CU Prospects Closely Tied To Visa, MasterCard
WALL STREET – Visa and MasterCard shares soared yesterday after the Federal Reserve lifted the air of uncertainty over the debit card market and passed new rules that will mean more revenues for the two card networks.
Shares in Visa surged 15% and MasterCard by 11% after news of the Fed’s debit rule broke, while stocks for PayPal’s parent eBay, for Discover Financial, American Express and other payment companies advanced sharply for the day after the Fed’s ruling.
For the Fed’s ruling raising the proposed cap on debit fees to 21 cents per transaction will not only mean billions more in debit revenues for banks and credit unions, but also companies that process the payments, like First Data Corp., Fiserv and Fidelity National Information Services.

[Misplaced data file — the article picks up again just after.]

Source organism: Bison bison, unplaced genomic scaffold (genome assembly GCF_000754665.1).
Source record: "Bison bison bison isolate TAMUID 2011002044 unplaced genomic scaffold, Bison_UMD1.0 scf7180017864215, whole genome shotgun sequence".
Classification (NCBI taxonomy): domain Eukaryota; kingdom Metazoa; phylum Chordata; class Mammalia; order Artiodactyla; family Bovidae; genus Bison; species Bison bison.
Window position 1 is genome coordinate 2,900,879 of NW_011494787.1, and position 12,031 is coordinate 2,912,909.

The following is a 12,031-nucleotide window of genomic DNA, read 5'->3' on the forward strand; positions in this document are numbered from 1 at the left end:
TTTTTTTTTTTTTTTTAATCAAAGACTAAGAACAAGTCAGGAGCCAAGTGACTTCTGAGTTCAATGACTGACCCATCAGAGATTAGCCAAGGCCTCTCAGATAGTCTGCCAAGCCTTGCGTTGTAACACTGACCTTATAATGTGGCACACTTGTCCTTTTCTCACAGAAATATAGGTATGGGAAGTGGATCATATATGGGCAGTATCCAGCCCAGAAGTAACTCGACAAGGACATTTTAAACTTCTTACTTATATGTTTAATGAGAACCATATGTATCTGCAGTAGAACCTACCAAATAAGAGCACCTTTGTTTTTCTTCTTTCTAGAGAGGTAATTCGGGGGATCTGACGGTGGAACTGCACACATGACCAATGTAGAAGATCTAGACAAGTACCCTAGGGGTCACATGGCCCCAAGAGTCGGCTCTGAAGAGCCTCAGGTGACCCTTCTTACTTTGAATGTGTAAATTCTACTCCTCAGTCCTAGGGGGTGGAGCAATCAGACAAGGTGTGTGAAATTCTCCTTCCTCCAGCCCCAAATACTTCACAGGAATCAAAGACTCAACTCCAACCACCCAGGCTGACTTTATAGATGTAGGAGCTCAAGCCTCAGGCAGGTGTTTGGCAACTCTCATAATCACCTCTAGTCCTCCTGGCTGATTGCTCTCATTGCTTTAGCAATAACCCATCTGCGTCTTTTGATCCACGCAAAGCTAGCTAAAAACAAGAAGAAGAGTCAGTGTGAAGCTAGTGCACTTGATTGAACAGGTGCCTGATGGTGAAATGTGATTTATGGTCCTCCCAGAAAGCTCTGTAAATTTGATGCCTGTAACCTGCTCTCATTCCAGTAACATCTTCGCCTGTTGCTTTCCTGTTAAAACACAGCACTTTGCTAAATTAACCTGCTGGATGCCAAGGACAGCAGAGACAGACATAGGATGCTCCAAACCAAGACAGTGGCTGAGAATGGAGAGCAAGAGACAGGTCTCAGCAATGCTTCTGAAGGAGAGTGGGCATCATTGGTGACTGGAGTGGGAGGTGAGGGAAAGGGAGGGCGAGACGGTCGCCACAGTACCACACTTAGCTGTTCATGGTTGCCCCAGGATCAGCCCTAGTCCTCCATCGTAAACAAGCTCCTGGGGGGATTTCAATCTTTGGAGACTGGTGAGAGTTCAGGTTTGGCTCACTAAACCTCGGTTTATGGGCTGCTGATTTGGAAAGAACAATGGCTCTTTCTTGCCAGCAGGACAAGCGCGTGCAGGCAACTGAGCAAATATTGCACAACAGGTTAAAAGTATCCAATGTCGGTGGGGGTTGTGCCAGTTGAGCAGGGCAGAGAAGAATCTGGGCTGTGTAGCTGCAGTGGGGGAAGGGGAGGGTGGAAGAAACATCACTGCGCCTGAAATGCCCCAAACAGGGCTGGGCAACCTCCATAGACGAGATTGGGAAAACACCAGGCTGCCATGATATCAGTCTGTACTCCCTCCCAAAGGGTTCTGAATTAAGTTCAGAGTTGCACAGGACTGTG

The Fed’s new rule and its exclusivity provision means that all credit unions and banks must have two network agreements, meaning thousands of institutions will need to join new networks. CUNA estimated credit unions have exclusive network arrangements so they will all need to join a new network.
But credit unions also profited from the run-up in Visa and MasterCard shares because credit unions hold hundreds of millions worth of stock in the card networks, the only publicly traded stock they are authorized to hold.
Shares in both Visa and MasterCard closed at 52-week highs yesterday, with Visa closing up $11.39 at $86.57 and MasterCard gaining $31.47 to close at $309.70.
Major bank debit issuers also reported big gains, with Citigroup shares rising $1.35, or 3.4%, and JP Morgan Chase 91 cents, or 2.3%.
The big issuing banks joined community banks and credit unions to fight the cap in debit fees, which will reduce their annual revenues by billions of dollars.